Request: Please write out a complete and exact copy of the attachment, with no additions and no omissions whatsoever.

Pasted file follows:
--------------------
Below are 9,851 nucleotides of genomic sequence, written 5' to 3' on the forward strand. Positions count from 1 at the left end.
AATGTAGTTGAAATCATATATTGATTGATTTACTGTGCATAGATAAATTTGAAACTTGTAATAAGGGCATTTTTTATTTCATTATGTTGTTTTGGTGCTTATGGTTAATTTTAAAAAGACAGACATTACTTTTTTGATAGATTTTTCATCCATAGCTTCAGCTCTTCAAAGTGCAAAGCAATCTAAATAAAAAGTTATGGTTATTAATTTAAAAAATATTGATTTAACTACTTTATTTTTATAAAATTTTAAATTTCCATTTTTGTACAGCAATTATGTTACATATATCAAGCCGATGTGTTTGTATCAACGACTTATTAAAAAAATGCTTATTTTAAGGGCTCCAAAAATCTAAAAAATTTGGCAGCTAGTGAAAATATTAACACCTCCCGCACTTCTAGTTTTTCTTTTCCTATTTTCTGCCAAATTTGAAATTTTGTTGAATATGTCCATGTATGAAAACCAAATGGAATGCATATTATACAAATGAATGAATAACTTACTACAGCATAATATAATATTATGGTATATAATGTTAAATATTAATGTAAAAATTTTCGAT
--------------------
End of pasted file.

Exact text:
Below are 9,851 nucleotides of genomic sequence, written 5' to 3' on the forward strand. Positions count from 1 at the left end.
AATGTAGTTGAAATCATATATTGATTGATTTACTGTGCATAGATAAATTTGAAACTTGTAATAAGGGCATTTTTTATTTCATTATGTTGTTTTGGTGCTTATGGTTAATTTTAAAAAGACAGACATTACTTTTTTGATAGATTTTTCATCCATAGCTTCAGCTCTTCAAAGTGCAAAGCAATCTAAATAAAAAGTTATGGTTATTAATTTAAAAAATATTGATTTAACTACTTTATTTTTATAAAATTTTAAATTTCCATTTTTGTACAGCAATTATGTTACATATATCAAGCCGATGTGTTTGTATCAACGACTTATTAAAAAAATGCTTATTTTAAGGGCTCCAAAAATCTAAAAAATTTGGCAGCTAGTGAAAATATTAACACCTCCCGCACTTCTAGTTTTTCTTTTCCTATTTTCTGCCAAATTTGAAATTTTGTTGAATATGTCCATGTATGAAAACCAAATGGAATGCATATTATACAAATGAATGAATAACTTACTACAGCATAATATAATATTATGGTATATAATGTTAAATATTAATGTAAAAATTTTCGAT